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Happy 50th birthday, Scania Ferruform!

Since it was established in 1968, Scania Ferruform has gone from being a manual workshop to a high-tech centre of production for rear-axle housing, side members and pressing of chassis details for trucks and buses. Here, we tell the story of what has become an institution in Luleå, Sweden’s city of steel.

From its humble beginnings as Scania Chassis Components half a century ago, Ferruform today has 650 employees, and the production plant has grown from a simple workshop to a 45,000-square metre factory. About 200 different components are manufactured on site, which together can literally carry the entire truck.

From primitive conditions to major investment

That’s quite a change from the company’s rather modest inauguration back in 1968. At the launch, Plant Manager Erland Lindkvist admitted, “During the years it took to get ready for starting production, we worked in very primitive conditions. I sat in a shed and kept a large part of the money we needed for investment in one cashbox.”

This bijoux arrangement wouldn’t last. The plant would soon have a new sidemember press that could exert a force of 4,200 tonnes, and there was much more investment to come in the years ahead.

By the early 1980s, further machine and equipment investment saw the addition of a new rear-axle housing press and a remodelling of the welding robot, among others.

Early 1970’s. The 4,200 tonnes press was the heart of the factory.

Facing the challenges of the ‘90s

After a record year in 1989, the new decade saw a fall in demand as the Swedish economy slowed down.

Yet, following a difficult few years the factory recovered in 1994 with a record-breaking bounceback: production figures improved by 50 percent on 1989!

Luleå also became the first site in the Scania family to review the impact of its site on the environment, setting up an environmental management system that was the basis for it obtaining an ISO 14001 certification.

21st century technology, and a name change

As the business entered the 21st century, Scania transformed the Luleå business into a wholly-owned subsidiary. Out went the Scania Chassis Components name, in came the new identity of Ferruform AB.

The initial reason for the name change was to attract external commissions, but market developments meant that by 2004 Ferruform was totally focused on Scania’s own production needs.

With a new century came new technology too. The first laser welder for shaft journals was installed, the result of a collaboration with Luleå Technical University. Scania Ferruform also became the first company in the world to use laser welding at a material thickness of up to 15 millimetres.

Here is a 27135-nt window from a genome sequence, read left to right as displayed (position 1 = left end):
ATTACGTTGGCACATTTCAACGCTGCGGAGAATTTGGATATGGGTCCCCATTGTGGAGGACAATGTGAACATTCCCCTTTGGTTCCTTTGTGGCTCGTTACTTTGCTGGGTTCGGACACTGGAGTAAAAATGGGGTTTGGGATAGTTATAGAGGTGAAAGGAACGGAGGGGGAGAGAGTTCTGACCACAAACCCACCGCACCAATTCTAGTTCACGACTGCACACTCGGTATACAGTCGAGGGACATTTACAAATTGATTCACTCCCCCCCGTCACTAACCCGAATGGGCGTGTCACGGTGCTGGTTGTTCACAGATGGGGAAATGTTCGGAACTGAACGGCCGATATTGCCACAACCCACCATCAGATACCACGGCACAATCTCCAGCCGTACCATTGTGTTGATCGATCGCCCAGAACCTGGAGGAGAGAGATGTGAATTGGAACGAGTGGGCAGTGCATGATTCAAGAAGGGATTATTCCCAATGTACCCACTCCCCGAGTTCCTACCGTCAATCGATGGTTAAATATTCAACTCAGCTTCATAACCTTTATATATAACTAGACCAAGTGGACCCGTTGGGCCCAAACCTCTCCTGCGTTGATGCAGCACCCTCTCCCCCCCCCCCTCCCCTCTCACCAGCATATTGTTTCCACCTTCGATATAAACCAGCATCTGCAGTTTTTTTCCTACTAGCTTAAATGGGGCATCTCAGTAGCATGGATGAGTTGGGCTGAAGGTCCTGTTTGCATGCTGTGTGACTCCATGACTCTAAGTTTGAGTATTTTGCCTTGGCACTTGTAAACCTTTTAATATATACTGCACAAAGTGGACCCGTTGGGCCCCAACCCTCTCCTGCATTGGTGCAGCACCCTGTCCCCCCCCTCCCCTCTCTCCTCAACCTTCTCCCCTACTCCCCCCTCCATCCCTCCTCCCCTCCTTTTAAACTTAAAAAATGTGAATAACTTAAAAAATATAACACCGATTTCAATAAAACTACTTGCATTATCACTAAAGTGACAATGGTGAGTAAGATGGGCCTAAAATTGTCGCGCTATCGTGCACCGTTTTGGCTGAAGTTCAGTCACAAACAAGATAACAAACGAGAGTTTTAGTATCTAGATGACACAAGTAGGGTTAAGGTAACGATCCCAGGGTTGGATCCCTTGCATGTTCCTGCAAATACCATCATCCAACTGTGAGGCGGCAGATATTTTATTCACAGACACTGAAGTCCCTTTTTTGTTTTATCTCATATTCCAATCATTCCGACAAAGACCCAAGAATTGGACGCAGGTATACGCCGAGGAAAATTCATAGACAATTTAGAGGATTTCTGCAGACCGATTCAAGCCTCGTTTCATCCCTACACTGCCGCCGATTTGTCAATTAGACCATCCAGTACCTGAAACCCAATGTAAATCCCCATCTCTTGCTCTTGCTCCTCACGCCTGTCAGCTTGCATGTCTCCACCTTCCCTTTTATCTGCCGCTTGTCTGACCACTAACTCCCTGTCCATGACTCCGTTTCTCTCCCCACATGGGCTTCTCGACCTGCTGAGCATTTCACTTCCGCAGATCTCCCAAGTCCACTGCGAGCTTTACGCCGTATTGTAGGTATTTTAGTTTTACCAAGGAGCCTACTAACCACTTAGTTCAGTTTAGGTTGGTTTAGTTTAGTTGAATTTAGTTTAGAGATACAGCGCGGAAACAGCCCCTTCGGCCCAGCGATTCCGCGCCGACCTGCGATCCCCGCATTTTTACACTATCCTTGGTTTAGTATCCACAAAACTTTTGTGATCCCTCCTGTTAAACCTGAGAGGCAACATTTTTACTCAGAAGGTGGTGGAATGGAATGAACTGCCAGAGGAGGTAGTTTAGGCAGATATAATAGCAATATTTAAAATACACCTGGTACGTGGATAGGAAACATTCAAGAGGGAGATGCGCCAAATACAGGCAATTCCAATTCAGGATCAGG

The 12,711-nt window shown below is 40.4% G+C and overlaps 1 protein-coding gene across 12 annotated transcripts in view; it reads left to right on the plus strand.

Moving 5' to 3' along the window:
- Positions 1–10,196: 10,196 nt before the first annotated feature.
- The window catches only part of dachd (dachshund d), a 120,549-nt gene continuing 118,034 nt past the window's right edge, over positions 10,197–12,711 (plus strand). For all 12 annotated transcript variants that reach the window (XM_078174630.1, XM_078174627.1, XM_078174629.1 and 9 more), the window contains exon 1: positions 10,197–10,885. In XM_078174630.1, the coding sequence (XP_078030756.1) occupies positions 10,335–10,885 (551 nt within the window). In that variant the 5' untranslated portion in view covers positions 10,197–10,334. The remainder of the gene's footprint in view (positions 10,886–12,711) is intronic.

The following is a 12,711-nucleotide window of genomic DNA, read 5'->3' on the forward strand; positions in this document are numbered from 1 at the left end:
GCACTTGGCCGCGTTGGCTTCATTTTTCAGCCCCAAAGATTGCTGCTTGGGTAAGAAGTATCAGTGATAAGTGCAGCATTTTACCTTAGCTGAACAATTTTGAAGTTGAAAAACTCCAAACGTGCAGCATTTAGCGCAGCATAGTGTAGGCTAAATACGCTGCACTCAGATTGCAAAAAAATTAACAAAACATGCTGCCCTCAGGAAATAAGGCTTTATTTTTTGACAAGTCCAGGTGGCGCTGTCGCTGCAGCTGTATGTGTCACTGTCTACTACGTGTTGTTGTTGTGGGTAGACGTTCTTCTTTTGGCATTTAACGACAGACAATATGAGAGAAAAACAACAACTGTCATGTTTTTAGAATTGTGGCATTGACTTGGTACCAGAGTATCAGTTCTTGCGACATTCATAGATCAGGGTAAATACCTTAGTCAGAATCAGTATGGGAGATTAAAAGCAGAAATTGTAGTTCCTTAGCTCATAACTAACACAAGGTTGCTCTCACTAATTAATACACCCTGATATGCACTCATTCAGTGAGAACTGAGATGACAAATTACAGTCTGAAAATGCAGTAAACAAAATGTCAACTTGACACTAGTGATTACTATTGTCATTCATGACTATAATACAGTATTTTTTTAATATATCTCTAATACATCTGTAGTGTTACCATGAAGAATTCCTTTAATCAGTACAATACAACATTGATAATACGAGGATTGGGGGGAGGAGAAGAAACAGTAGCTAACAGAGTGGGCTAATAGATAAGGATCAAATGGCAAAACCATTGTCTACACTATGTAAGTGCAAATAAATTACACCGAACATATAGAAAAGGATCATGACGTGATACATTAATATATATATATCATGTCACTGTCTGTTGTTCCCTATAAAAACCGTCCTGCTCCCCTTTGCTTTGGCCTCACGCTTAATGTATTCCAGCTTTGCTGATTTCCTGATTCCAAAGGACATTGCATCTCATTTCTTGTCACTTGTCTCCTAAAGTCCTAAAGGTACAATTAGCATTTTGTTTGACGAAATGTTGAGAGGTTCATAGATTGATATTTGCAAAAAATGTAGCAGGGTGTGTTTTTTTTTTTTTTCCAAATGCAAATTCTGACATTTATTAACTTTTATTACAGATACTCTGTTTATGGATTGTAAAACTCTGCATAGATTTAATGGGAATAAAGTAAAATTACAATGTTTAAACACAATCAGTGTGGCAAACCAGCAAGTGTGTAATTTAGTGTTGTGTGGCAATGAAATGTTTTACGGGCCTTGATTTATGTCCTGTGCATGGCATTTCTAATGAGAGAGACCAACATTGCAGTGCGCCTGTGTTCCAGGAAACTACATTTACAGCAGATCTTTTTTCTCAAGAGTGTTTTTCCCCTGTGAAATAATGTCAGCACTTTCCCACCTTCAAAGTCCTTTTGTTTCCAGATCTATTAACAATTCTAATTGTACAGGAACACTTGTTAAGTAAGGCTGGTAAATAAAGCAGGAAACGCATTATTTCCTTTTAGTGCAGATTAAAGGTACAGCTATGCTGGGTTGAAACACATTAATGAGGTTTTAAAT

At the start of 2011, the new welding cells for rear-axle housing were put in place. With the completion of the new axle flow, Ferruform could meet a capacity of 100,000 vehicles a year. This means that 125,000 axle housing per year, or 2,150 per week can be produced at the Luleå plant. The remaining axle housings are manufactured at the factory in São Paulo, Brazil.

Here’s to the next 50 years!

Nowadays, the Luleå region is at the forefront in the Swedish IT sector, although the products in the NTG truck look much like their predecessors. Nonetheless, there are new elements which indicate where development is heading. As the transport world responds to the need for green technology, more components are being made with new techniques.

“There will be a need for chassis that are strong and light to carry another kind of powertrain than today, where the axles will probably look quite different,” says Scania Ferruform CEO Jan Trolleberg.

Although a truck will always need a chassis, the questions are how it will look and how  it will be manufactured. But, with 50 years of knowledge and experience, Ferruform will be able to answer those questions, ensuring a continuing access to the right technology and solutions for Scania.

MILESTONES:

  • 1965 Scania gets the government’s permission to use investment funds to build a sheet metal and press shop in Luleå.
  • 1968 The Luleå workshop opens, with about 100 employees.
  • 1983 A major investment in new machinery and equipment is made.
  • 1987 A new welding robot is installed in the framework workshop.
  • 1993 Scania celebrates 25 years in Luleå.
  • 1995 Robot painting of rear-axle bridges in new painting plant is introduced.
  • 2015 A major fire affects the pre-treatment facility for the cross-beam measurement.
  • 2018 Scania Ferruform celebrates 50 years.